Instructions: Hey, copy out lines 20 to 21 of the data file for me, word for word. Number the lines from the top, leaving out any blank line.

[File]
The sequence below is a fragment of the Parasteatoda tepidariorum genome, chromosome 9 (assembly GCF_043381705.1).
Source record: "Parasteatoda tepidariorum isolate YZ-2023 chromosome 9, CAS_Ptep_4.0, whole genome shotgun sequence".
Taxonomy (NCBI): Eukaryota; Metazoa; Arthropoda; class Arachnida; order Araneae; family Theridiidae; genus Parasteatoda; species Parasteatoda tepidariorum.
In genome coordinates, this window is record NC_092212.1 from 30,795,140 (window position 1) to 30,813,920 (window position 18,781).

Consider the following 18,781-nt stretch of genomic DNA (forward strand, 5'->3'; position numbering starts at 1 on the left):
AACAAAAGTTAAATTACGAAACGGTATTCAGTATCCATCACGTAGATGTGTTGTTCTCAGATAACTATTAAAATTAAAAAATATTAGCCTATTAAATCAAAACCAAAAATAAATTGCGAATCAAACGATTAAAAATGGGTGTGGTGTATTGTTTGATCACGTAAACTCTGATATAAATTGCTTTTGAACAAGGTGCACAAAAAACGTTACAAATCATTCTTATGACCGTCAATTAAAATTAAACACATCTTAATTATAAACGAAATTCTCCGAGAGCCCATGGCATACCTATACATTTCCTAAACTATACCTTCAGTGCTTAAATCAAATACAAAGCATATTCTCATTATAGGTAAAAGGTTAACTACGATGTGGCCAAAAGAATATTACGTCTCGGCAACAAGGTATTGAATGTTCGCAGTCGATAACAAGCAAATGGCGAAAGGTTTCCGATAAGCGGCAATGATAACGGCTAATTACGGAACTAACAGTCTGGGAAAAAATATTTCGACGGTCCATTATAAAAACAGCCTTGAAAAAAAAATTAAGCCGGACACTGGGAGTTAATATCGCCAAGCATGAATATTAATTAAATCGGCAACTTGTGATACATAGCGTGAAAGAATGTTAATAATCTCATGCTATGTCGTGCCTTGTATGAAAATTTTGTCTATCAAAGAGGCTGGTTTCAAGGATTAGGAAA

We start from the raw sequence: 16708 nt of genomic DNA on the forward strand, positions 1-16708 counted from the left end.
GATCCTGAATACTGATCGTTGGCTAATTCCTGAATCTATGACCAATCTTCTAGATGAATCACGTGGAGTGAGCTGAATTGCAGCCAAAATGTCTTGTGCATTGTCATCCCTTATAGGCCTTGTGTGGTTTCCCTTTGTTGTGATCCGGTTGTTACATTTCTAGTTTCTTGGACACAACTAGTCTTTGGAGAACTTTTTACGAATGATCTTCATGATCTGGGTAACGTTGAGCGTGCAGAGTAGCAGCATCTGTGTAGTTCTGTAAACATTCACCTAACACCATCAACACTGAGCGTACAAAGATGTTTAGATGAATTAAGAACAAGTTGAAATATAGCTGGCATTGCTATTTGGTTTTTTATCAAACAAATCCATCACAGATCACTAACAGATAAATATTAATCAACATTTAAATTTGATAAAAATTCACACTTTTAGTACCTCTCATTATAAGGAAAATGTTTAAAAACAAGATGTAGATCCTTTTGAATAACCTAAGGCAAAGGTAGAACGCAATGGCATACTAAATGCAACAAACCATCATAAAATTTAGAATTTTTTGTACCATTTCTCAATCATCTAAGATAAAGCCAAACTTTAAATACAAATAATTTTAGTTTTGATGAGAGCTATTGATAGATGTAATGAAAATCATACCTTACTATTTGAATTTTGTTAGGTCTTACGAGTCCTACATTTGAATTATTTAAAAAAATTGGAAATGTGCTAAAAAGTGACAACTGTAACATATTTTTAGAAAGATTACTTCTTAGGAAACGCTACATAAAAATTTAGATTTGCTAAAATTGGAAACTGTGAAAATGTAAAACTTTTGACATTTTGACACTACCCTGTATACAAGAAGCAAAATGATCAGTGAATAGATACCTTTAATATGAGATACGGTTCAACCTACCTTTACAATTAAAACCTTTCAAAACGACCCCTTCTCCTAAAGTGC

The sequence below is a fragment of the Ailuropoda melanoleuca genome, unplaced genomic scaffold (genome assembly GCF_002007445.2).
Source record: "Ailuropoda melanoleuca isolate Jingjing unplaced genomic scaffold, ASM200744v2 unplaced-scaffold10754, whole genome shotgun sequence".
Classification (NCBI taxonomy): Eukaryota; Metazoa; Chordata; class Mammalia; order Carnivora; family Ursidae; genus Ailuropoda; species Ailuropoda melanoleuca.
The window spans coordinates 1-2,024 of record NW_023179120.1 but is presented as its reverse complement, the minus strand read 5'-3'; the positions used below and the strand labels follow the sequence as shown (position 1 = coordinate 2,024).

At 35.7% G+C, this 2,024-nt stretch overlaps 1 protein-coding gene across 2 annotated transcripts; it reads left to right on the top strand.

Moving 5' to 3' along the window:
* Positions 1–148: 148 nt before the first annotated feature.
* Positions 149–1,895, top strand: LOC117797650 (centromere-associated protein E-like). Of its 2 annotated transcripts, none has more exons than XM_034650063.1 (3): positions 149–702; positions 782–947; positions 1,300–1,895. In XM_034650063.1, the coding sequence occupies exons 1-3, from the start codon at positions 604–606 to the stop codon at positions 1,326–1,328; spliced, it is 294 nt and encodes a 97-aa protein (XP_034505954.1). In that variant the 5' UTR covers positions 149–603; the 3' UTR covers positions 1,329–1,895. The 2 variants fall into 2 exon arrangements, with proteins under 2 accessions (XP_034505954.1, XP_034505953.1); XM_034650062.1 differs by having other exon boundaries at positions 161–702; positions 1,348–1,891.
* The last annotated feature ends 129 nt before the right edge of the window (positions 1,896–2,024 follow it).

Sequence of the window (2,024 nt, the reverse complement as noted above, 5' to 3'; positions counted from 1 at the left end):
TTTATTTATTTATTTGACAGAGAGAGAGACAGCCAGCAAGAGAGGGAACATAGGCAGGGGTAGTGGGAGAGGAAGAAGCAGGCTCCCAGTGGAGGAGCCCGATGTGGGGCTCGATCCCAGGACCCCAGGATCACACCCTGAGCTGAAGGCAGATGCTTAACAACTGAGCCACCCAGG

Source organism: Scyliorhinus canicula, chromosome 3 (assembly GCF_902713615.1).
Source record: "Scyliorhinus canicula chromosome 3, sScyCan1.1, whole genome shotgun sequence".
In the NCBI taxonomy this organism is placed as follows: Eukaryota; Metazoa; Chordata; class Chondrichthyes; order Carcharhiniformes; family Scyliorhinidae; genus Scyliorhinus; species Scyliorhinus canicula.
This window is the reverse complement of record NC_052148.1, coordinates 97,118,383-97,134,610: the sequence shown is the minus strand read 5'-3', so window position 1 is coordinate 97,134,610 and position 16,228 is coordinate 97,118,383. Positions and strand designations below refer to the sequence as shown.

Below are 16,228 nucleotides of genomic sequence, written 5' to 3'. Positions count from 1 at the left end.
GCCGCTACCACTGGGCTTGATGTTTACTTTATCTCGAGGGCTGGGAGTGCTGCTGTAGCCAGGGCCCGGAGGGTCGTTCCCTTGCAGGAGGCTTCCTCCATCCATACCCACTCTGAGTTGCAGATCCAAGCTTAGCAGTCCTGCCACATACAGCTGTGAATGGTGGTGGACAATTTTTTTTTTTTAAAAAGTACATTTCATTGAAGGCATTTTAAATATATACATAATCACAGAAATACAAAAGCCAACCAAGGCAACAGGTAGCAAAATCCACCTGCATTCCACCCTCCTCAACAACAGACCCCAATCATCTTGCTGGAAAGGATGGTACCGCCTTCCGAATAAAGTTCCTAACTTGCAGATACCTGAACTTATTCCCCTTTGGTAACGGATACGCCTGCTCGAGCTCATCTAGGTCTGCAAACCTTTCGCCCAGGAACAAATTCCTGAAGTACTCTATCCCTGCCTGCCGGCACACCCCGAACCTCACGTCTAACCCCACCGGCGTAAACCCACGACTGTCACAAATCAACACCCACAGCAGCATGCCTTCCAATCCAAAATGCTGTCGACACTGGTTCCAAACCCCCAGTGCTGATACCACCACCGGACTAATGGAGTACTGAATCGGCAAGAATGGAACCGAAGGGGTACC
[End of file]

Source organism: Scyliorhinus canicula, chromosome 3 (assembly GCF_902713615.1).
Source record: "Scyliorhinus canicula chromosome 3, sScyCan1.1, whole genome shotgun sequence".